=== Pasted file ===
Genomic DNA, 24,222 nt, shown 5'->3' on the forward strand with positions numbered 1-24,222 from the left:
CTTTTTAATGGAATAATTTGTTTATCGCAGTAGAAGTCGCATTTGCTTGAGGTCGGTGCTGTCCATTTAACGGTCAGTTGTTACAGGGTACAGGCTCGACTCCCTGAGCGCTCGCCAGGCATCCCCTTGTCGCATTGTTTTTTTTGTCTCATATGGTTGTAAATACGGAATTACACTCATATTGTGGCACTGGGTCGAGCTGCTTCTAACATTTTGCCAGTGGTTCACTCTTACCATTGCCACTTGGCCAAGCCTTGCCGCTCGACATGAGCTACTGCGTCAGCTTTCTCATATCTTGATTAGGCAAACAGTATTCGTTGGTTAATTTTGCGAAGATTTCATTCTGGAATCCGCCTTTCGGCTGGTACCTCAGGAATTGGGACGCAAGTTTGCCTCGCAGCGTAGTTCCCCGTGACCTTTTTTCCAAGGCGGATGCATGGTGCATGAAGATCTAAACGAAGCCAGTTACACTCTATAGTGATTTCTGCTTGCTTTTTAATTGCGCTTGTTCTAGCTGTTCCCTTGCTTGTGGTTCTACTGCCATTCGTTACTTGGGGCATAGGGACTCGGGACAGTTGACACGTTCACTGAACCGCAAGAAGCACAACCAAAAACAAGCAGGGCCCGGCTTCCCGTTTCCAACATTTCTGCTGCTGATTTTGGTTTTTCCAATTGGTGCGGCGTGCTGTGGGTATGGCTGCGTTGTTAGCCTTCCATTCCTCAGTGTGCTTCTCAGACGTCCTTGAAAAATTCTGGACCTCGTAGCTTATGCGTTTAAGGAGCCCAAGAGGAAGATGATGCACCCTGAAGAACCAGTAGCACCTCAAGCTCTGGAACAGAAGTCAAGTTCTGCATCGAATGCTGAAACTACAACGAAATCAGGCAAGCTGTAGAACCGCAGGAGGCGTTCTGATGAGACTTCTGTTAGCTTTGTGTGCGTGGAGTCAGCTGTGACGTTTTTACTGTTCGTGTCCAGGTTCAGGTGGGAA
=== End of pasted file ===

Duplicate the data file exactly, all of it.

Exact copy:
Genomic DNA, 24,222 nt, shown 5'->3' on the forward strand with positions numbered 1-24,222 from the left:
CTTTTTAATGGAATAATTTGTTTATCGCAGTAGAAGTCGCATTTGCTTGAGGTCGGTGCTGTCCATTTAACGGTCAGTTGTTACAGGGTACAGGCTCGACTCCCTGAGCGCTCGCCAGGCATCCCCTTGTCGCATTGTTTTTTTTGTCTCATATGGTTGTAAATACGGAATTACACTCATATTGTGGCACTGGGTCGAGCTGCTTCTAACATTTTGCCAGTGGTTCACTCTTACCATTGCCACTTGGCCAAGCCTTGCCGCTCGACATGAGCTACTGCGTCAGCTTTCTCATATCTTGATTAGGCAAACAGTATTCGTTGGTTAATTTTGCGAAGATTTCATTCTGGAATCCGCCTTTCGGCTGGTACCTCAGGAATTGGGACGCAAGTTTGCCTCGCAGCGTAGTTCCCCGTGACCTTTTTTCCAAGGCGGATGCATGGTGCATGAAGATCTAAACGAAGCCAGTTACACTCTATAGTGATTTCTGCTTGCTTTTTAATTGCGCTTGTTCTAGCTGTTCCCTTGCTTGTGGTTCTACTGCCATTCGTTACTTGGGGCATAGGGACTCGGGACAGTTGACACGTTCACTGAACCGCAAGAAGCACAACCAAAAACAAGCAGGGCCCGGCTTCCCGTTTCCAACATTTCTGCTGCTGATTTTGGTTTTTCCAATTGGTGCGGCGTGCTGTGGGTATGGCTGCGTTGTTAGCCTTCCATTCCTCAGTGTGCTTCTCAGACGTCCTTGAAAAATTCTGGACCTCGTAGCTTATGCGTTTAAGGAGCCCAAGAGGAAGATGATGCACCCTGAAGAACCAGTAGCACCTCAAGCTCTGGAACAGAAGTCAAGTTCTGCATCGAATGCTGAAACTACAACGAAATCAGGCAAGCTGTAGAACCGCAGGAGGCGTTCTGATGAGACTTCTGTTAGCTTTGTGTGCGTGGAGTCAGCTGTGACGTTTTTACTGTTCGTGTCCAGGTTCAGGTGGGAA